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Understanding grid placement through building a HTML periodical table

Last updated 1 year ago by Chen Hui Jing


I’ve been using CSS grid to build layouts for quite a while now, and all my designs to date involved either a handful of explicitly placed individual grid items, or 100% automatic placement. I hadn’t had to design the gaps between the grid before, but then one fine day in March, I found a HTML periodical table on WebsiteSetupOrg.

It looks different now than when I first saw it, because the version I saw spelt out HTML and I was totally into that. Upon my usual right-click inspect, I noticed that the layout wasn’t using Grid, but my Grid-infused brain thought it could, so I decided to recreate the design using a Grid layout.

Grid manual placement

One of the best parts of using Grid for layout is the ability to place grid items exactly where you want on the grid you designed. Most of the planning for such designs would go into the actual grid itself.

But as a quick recap to how this works, let’s look at a relatively simple 3x3 grid, with 3 grid items on it. The Firefox grid inspector is turned on so we know which lines to assign our pieces to.

Like chess pieces on a chessboard
![Screenshot of a 3x3 grid with 3 grid items styled like a chessboard and pieces](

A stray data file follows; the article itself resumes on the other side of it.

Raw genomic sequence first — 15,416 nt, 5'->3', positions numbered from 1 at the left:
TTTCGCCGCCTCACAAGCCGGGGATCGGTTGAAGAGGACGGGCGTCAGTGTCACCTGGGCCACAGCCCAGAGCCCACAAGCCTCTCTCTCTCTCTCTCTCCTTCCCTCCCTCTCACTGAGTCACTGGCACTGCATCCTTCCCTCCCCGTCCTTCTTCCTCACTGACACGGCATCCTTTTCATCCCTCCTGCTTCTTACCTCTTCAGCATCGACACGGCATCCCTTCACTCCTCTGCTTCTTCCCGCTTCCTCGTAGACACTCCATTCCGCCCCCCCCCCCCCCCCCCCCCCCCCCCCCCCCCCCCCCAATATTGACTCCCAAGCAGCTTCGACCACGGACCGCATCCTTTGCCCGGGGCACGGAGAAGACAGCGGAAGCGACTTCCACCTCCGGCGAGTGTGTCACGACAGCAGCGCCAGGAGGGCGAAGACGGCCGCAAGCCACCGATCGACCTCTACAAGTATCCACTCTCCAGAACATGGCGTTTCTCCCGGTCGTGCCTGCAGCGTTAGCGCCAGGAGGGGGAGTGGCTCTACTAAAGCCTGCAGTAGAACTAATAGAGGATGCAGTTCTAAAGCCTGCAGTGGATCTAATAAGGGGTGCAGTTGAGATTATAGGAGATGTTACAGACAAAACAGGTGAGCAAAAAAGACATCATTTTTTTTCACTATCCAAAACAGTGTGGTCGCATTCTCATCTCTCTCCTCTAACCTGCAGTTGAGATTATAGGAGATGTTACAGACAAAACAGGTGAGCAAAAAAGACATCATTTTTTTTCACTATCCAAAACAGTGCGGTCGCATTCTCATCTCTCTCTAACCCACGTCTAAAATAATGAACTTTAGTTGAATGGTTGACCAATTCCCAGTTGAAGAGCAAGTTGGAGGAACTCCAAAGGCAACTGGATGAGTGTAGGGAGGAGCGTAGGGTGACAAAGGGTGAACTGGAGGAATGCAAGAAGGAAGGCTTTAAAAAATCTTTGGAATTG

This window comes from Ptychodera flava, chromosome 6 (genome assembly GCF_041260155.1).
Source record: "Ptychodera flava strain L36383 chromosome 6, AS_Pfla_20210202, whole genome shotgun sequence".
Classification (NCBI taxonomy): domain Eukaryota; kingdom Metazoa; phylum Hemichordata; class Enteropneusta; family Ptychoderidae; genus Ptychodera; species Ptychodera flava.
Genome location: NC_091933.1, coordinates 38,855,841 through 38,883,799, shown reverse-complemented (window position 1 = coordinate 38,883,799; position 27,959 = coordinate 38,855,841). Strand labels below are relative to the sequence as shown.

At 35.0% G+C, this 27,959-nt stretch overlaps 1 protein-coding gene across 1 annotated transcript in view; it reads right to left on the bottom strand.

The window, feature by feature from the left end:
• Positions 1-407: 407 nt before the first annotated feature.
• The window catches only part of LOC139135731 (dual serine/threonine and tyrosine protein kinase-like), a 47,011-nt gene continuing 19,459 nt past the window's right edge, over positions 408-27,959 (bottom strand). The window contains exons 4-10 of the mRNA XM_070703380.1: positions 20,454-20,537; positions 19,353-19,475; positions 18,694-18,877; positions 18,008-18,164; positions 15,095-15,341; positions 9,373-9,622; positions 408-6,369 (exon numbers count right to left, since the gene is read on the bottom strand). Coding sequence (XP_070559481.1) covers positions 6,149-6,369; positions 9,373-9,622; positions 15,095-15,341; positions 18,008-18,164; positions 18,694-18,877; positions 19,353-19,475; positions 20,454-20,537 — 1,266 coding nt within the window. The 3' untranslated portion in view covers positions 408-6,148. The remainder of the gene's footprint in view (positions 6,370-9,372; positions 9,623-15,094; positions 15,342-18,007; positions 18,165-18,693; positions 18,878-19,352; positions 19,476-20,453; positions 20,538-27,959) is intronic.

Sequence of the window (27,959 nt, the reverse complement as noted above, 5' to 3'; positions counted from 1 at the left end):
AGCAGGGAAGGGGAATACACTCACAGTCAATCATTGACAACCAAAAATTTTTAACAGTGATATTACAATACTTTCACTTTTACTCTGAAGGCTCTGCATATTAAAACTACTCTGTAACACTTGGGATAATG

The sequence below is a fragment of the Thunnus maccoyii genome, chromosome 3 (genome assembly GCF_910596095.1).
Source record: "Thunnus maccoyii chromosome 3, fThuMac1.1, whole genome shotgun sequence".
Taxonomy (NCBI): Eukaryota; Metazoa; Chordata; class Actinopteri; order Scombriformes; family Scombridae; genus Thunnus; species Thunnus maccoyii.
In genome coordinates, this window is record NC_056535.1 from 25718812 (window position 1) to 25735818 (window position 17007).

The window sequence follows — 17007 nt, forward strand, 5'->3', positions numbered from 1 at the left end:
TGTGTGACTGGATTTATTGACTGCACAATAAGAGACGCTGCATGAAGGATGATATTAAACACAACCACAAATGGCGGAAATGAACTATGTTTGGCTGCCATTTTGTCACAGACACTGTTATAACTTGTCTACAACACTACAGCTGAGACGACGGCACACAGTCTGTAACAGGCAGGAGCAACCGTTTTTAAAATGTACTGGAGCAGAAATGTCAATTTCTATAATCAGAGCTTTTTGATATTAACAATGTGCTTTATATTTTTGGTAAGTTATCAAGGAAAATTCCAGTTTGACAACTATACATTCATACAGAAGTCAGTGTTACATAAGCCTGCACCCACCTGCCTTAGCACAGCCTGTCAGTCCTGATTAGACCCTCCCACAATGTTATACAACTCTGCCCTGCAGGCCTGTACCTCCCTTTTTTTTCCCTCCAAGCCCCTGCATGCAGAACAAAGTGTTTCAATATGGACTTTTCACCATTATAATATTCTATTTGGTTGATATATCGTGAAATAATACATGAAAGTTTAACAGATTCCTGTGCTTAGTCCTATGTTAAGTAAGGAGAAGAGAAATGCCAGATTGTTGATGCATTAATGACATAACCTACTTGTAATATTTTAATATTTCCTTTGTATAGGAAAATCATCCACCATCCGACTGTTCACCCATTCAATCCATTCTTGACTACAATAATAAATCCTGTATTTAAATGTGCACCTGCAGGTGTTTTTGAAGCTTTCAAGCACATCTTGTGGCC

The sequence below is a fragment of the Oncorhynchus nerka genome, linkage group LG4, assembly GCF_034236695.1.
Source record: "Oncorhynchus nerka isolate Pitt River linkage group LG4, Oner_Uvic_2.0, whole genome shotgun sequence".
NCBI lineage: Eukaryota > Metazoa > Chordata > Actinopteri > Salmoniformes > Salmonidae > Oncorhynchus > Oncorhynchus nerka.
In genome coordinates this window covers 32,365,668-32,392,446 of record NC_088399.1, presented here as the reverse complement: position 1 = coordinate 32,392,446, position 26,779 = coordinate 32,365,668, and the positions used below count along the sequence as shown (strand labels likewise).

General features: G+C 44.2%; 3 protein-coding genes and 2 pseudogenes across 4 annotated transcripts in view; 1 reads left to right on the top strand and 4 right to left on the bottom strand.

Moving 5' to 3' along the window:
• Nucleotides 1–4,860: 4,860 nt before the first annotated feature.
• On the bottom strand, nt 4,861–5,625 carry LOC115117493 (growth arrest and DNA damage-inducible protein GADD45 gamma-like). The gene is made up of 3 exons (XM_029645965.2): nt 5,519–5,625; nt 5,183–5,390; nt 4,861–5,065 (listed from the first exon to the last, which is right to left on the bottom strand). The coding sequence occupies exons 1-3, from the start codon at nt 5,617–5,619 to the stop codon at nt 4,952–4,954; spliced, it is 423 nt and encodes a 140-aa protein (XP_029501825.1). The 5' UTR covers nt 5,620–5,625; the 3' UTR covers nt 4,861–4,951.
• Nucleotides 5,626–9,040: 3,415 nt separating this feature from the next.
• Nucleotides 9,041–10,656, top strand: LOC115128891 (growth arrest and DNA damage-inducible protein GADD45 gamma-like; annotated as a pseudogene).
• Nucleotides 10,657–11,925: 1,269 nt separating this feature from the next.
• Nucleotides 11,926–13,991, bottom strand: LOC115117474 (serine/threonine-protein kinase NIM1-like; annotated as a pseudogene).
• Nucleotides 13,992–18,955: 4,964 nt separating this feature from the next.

Actual visual styling aside, this is how the grid code looks like:

``` .grid { display: grid; grid-template-columns: repeat(3, 24vmin); grid-template-rows: repeat(3, 24vmin); }

.grid__item:first-child { grid-row: 3; }

.grid__item:nth-child(2) { grid-row: 2; grid-column: 2; }

.grid__item:nth-child(3) { grid-row: 3; grid-column: 3; } ```

grid-row and grid-column are shorthands to set the start and end line their respective dimensions. Grid items by default will only take up a single grid cell, so it works fine even though I only specify the start line without the end line for either property.

The concept behind manual placement of grid items is that you can position your item on the grid based on row and column numbers. No need for overly complicated positioning rules and calculations.

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